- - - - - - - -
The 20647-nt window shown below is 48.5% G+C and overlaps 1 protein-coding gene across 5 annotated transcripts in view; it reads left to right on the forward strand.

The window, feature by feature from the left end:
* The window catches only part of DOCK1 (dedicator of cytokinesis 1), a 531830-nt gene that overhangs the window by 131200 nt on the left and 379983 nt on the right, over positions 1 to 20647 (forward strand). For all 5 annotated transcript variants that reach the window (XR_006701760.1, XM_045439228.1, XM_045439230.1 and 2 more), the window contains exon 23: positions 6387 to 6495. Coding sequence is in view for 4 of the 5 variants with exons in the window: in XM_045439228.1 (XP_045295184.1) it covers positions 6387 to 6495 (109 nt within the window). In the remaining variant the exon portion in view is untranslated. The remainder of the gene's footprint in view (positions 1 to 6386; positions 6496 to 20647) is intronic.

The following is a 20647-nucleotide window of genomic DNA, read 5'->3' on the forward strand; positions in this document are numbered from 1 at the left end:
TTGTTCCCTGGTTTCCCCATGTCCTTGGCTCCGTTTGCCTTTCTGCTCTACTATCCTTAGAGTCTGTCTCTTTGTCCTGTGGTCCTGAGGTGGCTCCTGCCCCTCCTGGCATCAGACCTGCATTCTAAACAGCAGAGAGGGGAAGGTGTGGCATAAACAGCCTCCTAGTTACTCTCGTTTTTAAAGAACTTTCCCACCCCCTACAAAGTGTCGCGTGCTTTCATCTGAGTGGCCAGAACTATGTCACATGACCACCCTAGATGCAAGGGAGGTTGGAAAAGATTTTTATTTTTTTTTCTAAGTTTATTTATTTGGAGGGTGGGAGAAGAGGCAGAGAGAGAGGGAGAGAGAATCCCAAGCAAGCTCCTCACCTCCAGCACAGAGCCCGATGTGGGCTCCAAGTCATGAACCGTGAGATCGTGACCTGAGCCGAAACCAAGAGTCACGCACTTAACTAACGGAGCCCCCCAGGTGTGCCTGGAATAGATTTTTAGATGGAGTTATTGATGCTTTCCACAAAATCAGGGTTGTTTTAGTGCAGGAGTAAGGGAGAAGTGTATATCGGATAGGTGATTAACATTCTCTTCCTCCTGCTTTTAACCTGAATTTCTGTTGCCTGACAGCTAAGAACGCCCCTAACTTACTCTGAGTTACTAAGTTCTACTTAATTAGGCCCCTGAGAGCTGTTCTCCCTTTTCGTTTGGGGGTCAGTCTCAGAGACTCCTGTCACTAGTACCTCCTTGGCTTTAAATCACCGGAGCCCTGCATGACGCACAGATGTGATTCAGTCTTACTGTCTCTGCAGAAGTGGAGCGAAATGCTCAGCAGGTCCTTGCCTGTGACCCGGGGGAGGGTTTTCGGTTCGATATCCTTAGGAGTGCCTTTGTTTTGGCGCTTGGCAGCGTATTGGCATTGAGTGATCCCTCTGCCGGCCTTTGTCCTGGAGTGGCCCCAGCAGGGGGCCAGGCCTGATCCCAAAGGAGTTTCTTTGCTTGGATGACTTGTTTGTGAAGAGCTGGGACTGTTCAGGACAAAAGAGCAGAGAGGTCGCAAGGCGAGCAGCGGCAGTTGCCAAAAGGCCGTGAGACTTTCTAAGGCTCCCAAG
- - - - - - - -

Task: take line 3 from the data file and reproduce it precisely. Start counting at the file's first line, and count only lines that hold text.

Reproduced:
* The window catches only part of DOCK1 (dedicator of cytokinesis 1), a 531830-nt gene that overhangs the window by 131200 nt on the left and 379983 nt on the right, over positions 1 to 20647 (forward strand). For all 5 annotated transcript variants that reach the window (XR_006701760.1, XM_045439228.1, XM_045439230.1 and 2 more), the window contains exon 23: positions 6387 to 6495. Coding sequence is in view for 4 of the 5 variants with exons in the window: in XM_045439228.1 (XP_045295184.1) it covers positions 6387 to 6495 (109 nt within the window). In the remaining variant the exon portion in view is untranslated. The remainder of the gene's footprint in view (positions 1 to 6386; positions 6496 to 20647) is intronic.